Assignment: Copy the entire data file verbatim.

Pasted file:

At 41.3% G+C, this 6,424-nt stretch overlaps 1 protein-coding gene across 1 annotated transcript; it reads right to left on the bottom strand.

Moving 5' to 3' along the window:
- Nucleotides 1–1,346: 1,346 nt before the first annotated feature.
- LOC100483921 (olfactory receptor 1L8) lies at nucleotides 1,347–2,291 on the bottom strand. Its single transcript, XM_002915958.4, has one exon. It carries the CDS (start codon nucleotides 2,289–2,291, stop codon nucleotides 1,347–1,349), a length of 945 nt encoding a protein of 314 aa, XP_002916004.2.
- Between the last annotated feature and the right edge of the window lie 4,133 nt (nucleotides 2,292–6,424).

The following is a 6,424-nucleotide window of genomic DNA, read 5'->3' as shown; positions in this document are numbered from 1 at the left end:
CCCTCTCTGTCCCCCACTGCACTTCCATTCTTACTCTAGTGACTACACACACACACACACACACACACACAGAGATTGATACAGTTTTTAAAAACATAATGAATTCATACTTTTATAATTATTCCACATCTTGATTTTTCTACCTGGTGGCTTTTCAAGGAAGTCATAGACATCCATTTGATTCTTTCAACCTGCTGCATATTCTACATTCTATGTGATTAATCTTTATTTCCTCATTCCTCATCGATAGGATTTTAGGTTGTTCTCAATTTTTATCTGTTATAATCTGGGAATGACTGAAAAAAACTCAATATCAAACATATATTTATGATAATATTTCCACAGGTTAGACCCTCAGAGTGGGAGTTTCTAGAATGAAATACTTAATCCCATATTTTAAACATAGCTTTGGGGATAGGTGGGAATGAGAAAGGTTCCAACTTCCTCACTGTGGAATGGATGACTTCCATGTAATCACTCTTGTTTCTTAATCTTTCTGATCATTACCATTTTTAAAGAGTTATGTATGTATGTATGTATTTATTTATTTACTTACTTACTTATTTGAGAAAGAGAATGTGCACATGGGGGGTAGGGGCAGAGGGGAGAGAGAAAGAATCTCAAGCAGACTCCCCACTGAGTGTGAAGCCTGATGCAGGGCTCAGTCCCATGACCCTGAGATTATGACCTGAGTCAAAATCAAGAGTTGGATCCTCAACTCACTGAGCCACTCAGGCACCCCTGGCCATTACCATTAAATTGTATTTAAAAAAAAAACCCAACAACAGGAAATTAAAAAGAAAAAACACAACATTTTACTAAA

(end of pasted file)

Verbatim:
At 41.3% G+C, this 6,424-nt stretch overlaps 1 protein-coding gene across 1 annotated transcript; it reads right to left on the bottom strand.

Moving 5' to 3' along the window:
- Nucleotides 1–1,346: 1,346 nt before the first annotated feature.
- LOC100483921 (olfactory receptor 1L8) lies at nucleotides 1,347–2,291 on the bottom strand. Its single transcript, XM_002915958.4, has one exon. It carries the CDS (start codon nucleotides 2,289–2,291, stop codon nucleotides 1,347–1,349), a length of 945 nt encoding a protein of 314 aa, XP_002916004.2.
- Between the last annotated feature and the right edge of the window lie 4,133 nt (nucleotides 2,292–6,424).

The following is a 6,424-nucleotide window of genomic DNA, read 5'->3' as shown; positions in this document are numbered from 1 at the left end:
CCCTCTCTGTCCCCCACTGCACTTCCATTCTTACTCTAGTGACTACACACACACACACACACACACACACAGAGATTGATACAGTTTTTAAAAACATAATGAATTCATACTTTTATAATTATTCCACATCTTGATTTTTCTACCTGGTGGCTTTTCAAGGAAGTCATAGACATCCATTTGATTCTTTCAACCTGCTGCATATTCTACATTCTATGTGATTAATCTTTATTTCCTCATTCCTCATCGATAGGATTTTAGGTTGTTCTCAATTTTTATCTGTTATAATCTGGGAATGACTGAAAAAAACTCAATATCAAACATATATTTATGATAATATTTCCACAGGTTAGACCCTCAGAGTGGGAGTTTCTAGAATGAAATACTTAATCCCATATTTTAAACATAGCTTTGGGGATAGGTGGGAATGAGAAAGGTTCCAACTTCCTCACTGTGGAATGGATGACTTCCATGTAATCACTCTTGTTTCTTAATCTTTCTGATCATTACCATTTTTAAAGAGTTATGTATGTATGTATGTATTTATTTATTTACTTACTTACTTATTTGAGAAAGAGAATGTGCACATGGGGGGTAGGGGCAGAGGGGAGAGAGAAAGAATCTCAAGCAGACTCCCCACTGAGTGTGAAGCCTGATGCAGGGCTCAGTCCCATGACCCTGAGATTATGACCTGAGTCAAAATCAAGAGTTGGATCCTCAACTCACTGAGCCACTCAGGCACCCCTGGCCATTACCATTAAATTGTATTTAAAAAAAAAACCCAACAACAGGAAATTAAAAAGAAAAAACACAACATTTTACTAAA